• Screaming or pointing at officers
  • Sudden movements
  • Touching or talking to officers
  • Getting in an officer’s line of sight
  • Getting between officer and the shooter
  • Jumping out or running in front of officers

As you can see from the video above,  these actions can put both you and the officers at risk.

This is the reason why you should:

  • Be compliant
  • If you move, do so in a slow methodical manner
  • Remain calm, and stay in place until told to leave
  • Follow all directions

Until the situation is under control, for their own safety, expect the police to:

  • Treat you as a suspect
  • Be extremely cautious until they understand the situation
  • Make you lay prone on the ground
  • May be aggressive or may push you to the ground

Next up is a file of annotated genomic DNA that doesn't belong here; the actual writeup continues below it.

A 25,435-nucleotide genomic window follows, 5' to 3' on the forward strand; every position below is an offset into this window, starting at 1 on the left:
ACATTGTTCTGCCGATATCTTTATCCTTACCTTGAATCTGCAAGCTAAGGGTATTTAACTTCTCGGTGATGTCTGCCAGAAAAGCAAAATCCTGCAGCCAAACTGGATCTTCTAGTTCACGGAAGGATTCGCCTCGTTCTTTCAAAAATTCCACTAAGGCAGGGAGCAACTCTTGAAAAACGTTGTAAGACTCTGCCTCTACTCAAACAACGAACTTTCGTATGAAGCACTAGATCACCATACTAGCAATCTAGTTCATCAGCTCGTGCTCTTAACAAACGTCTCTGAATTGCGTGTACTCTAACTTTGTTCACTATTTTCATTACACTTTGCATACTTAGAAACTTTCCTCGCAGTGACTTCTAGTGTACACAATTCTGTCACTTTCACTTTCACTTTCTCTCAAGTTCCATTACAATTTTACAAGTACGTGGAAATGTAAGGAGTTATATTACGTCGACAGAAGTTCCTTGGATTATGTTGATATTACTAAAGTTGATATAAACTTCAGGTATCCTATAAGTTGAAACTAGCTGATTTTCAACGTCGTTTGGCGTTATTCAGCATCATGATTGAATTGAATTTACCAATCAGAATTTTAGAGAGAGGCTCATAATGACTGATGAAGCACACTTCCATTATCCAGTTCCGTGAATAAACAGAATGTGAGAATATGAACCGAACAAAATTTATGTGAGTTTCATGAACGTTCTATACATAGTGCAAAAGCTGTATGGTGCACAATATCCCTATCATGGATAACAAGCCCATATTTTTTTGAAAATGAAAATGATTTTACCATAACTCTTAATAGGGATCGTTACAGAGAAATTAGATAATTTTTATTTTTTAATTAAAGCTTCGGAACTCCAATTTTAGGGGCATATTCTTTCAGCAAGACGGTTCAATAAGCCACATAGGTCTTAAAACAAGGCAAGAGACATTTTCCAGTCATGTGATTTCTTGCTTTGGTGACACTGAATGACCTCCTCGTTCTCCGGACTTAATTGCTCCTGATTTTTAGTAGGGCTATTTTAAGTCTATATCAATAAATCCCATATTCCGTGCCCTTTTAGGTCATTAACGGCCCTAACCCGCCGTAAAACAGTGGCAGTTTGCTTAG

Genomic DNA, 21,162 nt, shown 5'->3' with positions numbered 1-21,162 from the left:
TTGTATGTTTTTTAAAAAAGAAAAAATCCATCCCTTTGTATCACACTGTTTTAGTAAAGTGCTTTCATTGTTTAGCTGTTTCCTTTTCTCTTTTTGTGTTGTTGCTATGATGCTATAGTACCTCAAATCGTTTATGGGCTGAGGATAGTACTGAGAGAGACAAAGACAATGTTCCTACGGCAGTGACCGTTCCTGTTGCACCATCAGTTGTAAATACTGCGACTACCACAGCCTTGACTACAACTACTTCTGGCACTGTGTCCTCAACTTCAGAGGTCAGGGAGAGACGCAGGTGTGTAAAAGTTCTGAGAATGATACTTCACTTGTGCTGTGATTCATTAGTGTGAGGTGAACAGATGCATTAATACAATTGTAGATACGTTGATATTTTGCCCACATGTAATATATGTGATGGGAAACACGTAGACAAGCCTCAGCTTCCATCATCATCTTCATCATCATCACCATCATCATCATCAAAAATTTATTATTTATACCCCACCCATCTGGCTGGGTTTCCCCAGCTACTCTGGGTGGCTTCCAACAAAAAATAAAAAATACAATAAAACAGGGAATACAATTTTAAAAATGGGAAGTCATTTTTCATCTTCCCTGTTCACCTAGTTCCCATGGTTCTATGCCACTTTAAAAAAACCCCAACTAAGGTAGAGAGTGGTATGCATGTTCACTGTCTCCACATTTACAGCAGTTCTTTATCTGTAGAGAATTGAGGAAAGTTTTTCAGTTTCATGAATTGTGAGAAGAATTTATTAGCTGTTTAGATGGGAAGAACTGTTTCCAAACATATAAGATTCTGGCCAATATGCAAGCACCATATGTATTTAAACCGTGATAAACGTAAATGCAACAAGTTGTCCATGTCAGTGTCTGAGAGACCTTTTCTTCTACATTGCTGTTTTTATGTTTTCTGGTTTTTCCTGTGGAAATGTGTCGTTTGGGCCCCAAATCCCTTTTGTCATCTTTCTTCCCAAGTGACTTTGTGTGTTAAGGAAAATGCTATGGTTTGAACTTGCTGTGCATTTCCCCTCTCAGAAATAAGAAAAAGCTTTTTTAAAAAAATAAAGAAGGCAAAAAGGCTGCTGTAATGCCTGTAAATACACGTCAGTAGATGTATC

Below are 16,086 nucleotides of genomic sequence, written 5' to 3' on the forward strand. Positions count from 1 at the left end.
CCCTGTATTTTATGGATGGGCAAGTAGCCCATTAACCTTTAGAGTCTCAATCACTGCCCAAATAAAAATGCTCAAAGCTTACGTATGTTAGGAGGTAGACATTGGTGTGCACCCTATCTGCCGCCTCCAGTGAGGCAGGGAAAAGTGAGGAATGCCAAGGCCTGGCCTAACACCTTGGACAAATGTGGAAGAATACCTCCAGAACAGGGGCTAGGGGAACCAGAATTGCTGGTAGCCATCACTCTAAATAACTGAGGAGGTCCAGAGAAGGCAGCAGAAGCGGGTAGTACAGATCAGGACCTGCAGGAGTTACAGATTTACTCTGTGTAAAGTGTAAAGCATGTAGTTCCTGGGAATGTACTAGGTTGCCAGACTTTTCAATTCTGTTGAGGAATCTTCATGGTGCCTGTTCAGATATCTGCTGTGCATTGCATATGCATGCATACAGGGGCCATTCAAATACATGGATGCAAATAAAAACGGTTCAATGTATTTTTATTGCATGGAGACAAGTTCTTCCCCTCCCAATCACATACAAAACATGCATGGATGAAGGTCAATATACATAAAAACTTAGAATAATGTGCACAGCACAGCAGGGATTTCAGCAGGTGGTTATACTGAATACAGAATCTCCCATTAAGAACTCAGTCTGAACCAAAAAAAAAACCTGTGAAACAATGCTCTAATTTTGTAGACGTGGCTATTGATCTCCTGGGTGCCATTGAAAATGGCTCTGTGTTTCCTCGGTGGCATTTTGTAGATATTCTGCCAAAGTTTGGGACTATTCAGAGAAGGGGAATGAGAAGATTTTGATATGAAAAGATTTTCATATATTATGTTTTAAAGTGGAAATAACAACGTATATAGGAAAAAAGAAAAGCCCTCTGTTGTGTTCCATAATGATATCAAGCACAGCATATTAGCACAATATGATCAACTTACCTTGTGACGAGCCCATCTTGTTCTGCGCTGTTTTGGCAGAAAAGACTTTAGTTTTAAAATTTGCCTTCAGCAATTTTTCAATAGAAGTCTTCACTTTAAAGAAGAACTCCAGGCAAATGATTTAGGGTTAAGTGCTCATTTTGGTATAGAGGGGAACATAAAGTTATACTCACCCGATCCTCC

• Shout orders to you, or at you

This yelling and screaming can be because their adrenaline levels are high, or they are still trying to understand the situation. In most instances police will also yell if they know shots have been fired in the general vicinity. The reason behind this is that if shots are fired, especially indoors, there could be temporary hearing loss if you were present.

Tomorrow, I will post some basic videos of the police doing their job when it comes to active shooters. Until then, … Mark